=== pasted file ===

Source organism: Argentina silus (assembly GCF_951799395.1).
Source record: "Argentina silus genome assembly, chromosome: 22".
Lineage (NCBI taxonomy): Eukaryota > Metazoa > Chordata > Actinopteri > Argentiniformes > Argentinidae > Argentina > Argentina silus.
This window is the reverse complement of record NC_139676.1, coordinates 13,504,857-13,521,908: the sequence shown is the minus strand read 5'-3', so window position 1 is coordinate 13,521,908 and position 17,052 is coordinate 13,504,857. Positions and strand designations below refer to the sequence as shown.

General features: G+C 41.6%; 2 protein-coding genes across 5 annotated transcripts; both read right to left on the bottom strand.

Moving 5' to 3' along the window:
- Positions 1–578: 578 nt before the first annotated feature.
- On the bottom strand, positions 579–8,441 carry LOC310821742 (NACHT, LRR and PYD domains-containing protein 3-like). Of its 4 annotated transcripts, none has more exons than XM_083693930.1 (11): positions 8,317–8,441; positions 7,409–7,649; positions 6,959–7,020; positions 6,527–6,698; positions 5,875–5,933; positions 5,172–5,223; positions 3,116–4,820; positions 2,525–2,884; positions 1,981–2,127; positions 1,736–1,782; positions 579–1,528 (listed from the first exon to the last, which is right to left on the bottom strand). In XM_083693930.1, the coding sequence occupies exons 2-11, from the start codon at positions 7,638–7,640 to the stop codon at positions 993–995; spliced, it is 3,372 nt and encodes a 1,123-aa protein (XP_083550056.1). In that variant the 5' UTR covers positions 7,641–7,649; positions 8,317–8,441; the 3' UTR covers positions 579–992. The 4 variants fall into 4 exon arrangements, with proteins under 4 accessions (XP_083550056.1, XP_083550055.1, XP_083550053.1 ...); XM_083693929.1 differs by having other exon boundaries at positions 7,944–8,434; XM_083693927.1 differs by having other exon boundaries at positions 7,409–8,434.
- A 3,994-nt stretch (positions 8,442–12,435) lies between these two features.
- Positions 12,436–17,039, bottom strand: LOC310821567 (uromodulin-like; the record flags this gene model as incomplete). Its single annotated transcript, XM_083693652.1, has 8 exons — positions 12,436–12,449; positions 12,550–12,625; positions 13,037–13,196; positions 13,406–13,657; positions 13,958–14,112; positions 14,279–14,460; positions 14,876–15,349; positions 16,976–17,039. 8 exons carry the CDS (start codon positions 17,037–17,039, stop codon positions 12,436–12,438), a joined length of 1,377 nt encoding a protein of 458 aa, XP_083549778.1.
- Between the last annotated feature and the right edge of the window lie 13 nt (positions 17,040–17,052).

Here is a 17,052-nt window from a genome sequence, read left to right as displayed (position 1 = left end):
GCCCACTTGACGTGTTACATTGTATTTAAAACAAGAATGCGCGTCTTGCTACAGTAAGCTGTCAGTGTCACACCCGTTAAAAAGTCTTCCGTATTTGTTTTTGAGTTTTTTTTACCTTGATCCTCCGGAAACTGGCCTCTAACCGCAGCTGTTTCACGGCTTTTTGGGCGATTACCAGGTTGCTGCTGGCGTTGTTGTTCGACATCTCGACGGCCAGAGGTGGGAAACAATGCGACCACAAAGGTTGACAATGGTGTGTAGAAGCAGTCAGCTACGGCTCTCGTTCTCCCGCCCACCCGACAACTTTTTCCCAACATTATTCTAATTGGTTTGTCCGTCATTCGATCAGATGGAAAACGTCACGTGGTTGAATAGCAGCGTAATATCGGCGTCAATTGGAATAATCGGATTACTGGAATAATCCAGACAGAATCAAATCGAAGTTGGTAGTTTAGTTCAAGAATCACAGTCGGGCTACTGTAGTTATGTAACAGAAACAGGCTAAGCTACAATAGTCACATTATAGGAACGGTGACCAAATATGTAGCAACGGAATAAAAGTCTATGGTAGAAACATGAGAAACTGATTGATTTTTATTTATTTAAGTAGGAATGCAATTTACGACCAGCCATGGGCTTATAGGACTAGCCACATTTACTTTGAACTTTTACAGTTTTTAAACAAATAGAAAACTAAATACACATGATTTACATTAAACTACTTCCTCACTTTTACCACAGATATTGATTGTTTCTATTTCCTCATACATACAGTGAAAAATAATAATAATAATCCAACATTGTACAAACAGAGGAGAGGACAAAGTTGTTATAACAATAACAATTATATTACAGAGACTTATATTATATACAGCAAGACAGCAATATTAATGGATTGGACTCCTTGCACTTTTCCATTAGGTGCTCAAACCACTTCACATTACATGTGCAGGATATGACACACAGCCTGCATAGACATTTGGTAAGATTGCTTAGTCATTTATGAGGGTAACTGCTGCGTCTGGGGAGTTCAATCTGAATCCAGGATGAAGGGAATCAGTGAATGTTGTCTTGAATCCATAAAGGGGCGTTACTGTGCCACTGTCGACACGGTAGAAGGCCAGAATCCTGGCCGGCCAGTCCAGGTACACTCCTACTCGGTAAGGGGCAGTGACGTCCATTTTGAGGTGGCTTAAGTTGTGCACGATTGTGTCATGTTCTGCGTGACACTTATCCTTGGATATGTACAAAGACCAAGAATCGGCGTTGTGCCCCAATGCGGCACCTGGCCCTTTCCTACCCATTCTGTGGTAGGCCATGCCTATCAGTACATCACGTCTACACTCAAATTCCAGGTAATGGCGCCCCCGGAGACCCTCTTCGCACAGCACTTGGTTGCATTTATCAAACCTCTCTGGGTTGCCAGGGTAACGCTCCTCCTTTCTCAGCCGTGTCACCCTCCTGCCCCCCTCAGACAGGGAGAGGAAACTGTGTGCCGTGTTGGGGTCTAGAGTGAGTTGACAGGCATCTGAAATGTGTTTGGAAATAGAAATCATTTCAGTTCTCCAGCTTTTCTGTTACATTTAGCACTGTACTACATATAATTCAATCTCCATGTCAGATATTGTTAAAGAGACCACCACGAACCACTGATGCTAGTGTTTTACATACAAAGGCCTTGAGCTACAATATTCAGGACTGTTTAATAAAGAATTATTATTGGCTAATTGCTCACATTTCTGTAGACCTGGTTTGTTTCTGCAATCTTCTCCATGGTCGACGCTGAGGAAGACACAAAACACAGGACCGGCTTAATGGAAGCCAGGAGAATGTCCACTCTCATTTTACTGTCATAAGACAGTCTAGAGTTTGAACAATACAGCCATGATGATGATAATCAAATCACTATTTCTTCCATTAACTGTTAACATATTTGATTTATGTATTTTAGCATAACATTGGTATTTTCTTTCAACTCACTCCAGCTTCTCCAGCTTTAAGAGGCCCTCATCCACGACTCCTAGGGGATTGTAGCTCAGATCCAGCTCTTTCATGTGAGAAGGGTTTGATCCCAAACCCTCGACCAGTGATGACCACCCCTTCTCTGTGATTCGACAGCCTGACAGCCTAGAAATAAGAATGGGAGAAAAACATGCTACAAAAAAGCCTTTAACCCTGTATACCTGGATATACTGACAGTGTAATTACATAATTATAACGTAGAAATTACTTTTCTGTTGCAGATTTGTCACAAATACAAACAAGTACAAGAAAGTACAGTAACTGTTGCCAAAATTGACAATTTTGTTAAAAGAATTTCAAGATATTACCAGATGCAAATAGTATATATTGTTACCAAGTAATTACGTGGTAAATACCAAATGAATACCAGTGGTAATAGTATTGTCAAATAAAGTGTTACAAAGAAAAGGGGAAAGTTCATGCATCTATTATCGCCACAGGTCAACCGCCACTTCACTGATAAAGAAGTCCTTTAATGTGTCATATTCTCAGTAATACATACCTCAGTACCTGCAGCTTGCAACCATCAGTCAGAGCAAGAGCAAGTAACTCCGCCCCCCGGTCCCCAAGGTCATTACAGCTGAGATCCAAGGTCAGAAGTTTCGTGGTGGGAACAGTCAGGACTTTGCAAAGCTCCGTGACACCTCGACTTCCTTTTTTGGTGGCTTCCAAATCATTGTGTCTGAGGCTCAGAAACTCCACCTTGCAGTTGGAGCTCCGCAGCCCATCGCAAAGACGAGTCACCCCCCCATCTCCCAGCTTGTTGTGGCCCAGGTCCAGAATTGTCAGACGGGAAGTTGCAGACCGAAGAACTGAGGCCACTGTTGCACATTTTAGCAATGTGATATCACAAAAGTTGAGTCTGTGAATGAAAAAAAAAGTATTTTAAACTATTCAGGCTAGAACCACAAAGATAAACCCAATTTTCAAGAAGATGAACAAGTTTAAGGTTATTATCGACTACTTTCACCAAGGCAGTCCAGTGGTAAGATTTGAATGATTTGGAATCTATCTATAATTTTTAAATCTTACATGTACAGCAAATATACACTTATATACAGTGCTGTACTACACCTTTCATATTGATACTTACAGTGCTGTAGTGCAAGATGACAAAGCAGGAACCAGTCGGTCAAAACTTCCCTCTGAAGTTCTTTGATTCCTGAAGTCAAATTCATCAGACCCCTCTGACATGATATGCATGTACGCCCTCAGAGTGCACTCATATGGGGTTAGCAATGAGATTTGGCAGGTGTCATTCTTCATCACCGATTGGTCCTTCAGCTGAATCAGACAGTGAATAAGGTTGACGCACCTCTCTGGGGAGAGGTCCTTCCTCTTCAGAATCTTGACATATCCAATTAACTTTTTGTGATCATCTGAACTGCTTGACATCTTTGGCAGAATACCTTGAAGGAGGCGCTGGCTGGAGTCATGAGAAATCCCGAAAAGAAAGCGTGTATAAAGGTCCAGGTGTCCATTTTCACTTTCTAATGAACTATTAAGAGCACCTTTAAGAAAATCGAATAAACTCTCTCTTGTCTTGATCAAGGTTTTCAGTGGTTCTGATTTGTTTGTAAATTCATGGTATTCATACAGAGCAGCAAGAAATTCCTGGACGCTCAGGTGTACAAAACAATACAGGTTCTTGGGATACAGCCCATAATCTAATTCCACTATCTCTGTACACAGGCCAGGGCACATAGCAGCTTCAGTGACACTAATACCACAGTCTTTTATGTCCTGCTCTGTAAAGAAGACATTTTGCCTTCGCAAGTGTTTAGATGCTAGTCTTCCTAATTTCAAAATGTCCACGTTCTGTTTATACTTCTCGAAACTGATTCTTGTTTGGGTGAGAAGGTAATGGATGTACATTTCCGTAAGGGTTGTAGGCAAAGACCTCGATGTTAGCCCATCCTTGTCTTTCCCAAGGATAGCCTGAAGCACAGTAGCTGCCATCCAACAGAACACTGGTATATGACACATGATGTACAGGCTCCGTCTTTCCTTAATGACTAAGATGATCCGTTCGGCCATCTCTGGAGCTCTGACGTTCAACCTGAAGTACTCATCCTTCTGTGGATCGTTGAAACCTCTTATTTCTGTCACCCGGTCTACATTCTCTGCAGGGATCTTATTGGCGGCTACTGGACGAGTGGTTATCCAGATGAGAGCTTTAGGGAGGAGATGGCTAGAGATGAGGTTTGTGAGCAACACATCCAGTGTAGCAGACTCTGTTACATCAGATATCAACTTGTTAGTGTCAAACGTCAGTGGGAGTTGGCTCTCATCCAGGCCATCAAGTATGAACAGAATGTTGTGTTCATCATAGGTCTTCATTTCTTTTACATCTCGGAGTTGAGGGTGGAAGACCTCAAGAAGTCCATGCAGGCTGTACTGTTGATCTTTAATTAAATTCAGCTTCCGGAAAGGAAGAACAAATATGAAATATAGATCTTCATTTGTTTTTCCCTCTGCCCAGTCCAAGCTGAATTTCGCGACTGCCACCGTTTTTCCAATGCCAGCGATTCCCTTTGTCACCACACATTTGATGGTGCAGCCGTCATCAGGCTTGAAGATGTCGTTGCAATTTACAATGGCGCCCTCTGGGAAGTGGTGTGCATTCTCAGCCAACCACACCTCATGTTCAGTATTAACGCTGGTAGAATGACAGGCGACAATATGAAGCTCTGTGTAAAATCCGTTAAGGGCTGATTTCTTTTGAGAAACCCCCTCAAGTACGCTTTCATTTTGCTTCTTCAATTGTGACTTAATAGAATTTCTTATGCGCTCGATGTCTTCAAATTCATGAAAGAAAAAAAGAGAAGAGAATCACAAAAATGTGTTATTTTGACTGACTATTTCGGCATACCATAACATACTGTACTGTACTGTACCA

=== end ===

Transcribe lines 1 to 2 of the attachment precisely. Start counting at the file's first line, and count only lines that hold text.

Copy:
Source organism: Argentina silus (assembly GCF_951799395.1).
Source record: "Argentina silus genome assembly, chromosome: 22".